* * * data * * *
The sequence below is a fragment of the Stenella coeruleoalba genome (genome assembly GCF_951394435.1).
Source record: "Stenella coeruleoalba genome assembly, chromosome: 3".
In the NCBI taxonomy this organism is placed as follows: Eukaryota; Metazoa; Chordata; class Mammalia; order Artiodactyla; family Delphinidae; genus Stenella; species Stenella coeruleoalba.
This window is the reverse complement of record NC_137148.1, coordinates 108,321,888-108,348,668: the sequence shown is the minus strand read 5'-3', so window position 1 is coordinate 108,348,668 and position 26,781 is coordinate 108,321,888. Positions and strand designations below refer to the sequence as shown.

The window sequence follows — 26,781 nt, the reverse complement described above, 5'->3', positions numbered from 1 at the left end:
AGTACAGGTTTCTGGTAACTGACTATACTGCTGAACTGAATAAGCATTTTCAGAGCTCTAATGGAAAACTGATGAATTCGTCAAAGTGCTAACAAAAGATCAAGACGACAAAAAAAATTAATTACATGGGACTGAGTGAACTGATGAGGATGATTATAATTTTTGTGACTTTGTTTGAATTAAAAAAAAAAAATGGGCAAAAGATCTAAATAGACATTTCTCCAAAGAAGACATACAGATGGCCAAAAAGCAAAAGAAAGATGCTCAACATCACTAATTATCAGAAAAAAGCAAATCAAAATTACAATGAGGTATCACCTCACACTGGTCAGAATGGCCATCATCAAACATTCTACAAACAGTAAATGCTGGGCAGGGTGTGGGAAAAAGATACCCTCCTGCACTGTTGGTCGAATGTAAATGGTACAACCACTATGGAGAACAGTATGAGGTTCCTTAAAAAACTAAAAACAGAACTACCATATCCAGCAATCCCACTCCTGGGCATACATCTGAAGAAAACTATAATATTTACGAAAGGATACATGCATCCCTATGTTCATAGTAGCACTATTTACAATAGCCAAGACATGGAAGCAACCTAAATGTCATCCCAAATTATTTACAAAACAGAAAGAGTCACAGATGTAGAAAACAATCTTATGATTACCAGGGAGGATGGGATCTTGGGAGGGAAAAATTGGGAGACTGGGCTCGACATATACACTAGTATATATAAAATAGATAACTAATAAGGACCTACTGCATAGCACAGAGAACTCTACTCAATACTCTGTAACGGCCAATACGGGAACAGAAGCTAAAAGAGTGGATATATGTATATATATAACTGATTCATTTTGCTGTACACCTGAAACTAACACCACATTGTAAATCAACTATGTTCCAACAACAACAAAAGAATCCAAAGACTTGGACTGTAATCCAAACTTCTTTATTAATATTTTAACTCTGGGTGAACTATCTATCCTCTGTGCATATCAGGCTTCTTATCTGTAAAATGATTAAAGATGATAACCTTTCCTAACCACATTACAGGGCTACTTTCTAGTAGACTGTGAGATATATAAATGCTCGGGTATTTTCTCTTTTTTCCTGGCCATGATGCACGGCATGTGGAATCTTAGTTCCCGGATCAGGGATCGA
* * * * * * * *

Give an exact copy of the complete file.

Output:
The sequence below is a fragment of the Stenella coeruleoalba genome (genome assembly GCF_951394435.1).
Source record: "Stenella coeruleoalba genome assembly, chromosome: 3".
In the NCBI taxonomy this organism is placed as follows: Eukaryota; Metazoa; Chordata; class Mammalia; order Artiodactyla; family Delphinidae; genus Stenella; species Stenella coeruleoalba.
This window is the reverse complement of record NC_137148.1, coordinates 108,321,888-108,348,668: the sequence shown is the minus strand read 5'-3', so window position 1 is coordinate 108,348,668 and position 26,781 is coordinate 108,321,888. Positions and strand designations below refer to the sequence as shown.

The window sequence follows — 26,781 nt, the reverse complement described above, 5'->3', positions numbered from 1 at the left end:
AGTACAGGTTTCTGGTAACTGACTATACTGCTGAACTGAATAAGCATTTTCAGAGCTCTAATGGAAAACTGATGAATTCGTCAAAGTGCTAACAAAAGATCAAGACGACAAAAAAAATTAATTACATGGGACTGAGTGAACTGATGAGGATGATTATAATTTTTGTGACTTTGTTTGAATTAAAAAAAAAAAATGGGCAAAAGATCTAAATAGACATTTCTCCAAAGAAGACATACAGATGGCCAAAAAGCAAAAGAAAGATGCTCAACATCACTAATTATCAGAAAAAAGCAAATCAAAATTACAATGAGGTATCACCTCACACTGGTCAGAATGGCCATCATCAAACATTCTACAAACAGTAAATGCTGGGCAGGGTGTGGGAAAAAGATACCCTCCTGCACTGTTGGTCGAATGTAAATGGTACAACCACTATGGAGAACAGTATGAGGTTCCTTAAAAAACTAAAAACAGAACTACCATATCCAGCAATCCCACTCCTGGGCATACATCTGAAGAAAACTATAATATTTACGAAAGGATACATGCATCCCTATGTTCATAGTAGCACTATTTACAATAGCCAAGACATGGAAGCAACCTAAATGTCATCCCAAATTATTTACAAAACAGAAAGAGTCACAGATGTAGAAAACAATCTTATGATTACCAGGGAGGATGGGATCTTGGGAGGGAAAAATTGGGAGACTGGGCTCGACATATACACTAGTATATATAAAATAGATAACTAATAAGGACCTACTGCATAGCACAGAGAACTCTACTCAATACTCTGTAACGGCCAATACGGGAACAGAAGCTAAAAGAGTGGATATATGTATATATATAACTGATTCATTTTGCTGTACACCTGAAACTAACACCACATTGTAAATCAACTATGTTCCAACAACAACAAAAGAATCCAAAGACTTGGACTGTAATCCAAACTTCTTTATTAATATTTTAACTCTGGGTGAACTATCTATCCTCTGTGCATATCAGGCTTCTTATCTGTAAAATGATTAAAGATGATAACCTTTCCTAACCACATTACAGGGCTACTTTCTAGTAGACTGTGAGATATATAAATGCTCGGGTATTTTCTCTTTTTTCCTGGCCATGATGCACGGCATGTGGAATCTTAGTTCCCGGATCAGGGATCGA